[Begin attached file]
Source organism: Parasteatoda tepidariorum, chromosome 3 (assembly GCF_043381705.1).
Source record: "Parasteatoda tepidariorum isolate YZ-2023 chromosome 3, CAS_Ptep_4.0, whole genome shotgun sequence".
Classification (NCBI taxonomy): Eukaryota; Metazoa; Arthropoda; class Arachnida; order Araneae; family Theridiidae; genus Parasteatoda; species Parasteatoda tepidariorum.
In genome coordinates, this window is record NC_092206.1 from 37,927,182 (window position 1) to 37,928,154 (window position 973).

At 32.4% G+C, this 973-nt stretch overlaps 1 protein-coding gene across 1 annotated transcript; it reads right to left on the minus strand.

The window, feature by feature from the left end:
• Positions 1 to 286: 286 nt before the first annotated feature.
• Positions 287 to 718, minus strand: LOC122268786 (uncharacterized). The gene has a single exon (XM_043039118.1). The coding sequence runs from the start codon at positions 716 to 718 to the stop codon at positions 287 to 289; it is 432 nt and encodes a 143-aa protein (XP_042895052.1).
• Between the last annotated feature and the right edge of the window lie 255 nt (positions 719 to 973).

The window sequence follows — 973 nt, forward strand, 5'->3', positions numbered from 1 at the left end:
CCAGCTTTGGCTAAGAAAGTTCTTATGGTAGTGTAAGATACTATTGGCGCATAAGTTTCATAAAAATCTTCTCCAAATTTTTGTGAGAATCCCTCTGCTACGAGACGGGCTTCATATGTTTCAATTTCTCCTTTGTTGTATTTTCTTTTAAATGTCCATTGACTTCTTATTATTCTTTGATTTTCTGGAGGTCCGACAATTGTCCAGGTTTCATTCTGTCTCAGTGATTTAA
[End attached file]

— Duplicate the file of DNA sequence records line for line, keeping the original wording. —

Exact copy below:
Source organism: Parasteatoda tepidariorum, chromosome 3 (assembly GCF_043381705.1).
Source record: "Parasteatoda tepidariorum isolate YZ-2023 chromosome 3, CAS_Ptep_4.0, whole genome shotgun sequence".
Classification (NCBI taxonomy): Eukaryota; Metazoa; Arthropoda; class Arachnida; order Araneae; family Theridiidae; genus Parasteatoda; species Parasteatoda tepidariorum.
In genome coordinates, this window is record NC_092206.1 from 37,927,182 (window position 1) to 37,928,154 (window position 973).

At 32.4% G+C, this 973-nt stretch overlaps 1 protein-coding gene across 1 annotated transcript; it reads right to left on the minus strand.

The window, feature by feature from the left end:
• Positions 1 to 286: 286 nt before the first annotated feature.
• Positions 287 to 718, minus strand: LOC122268786 (uncharacterized). The gene has a single exon (XM_043039118.1). The coding sequence runs from the start codon at positions 716 to 718 to the stop codon at positions 287 to 289; it is 432 nt and encodes a 143-aa protein (XP_042895052.1).
• Between the last annotated feature and the right edge of the window lie 255 nt (positions 719 to 973).

The window sequence follows — 973 nt, forward strand, 5'->3', positions numbered from 1 at the left end:
CCAGCTTTGGCTAAGAAAGTTCTTATGGTAGTGTAAGATACTATTGGCGCATAAGTTTCATAAAAATCTTCTCCAAATTTTTGTGAGAATCCCTCTGCTACGAGACGGGCTTCATATGTTTCAATTTCTCCTTTGTTGTATTTTCTTTTAAATGTCCATTGACTTCTTATTATTCTTTGATTTTCTGGAGGTCCGACAATTGTCCAGGTTTCATTCTGTCTCAGTGATTTAA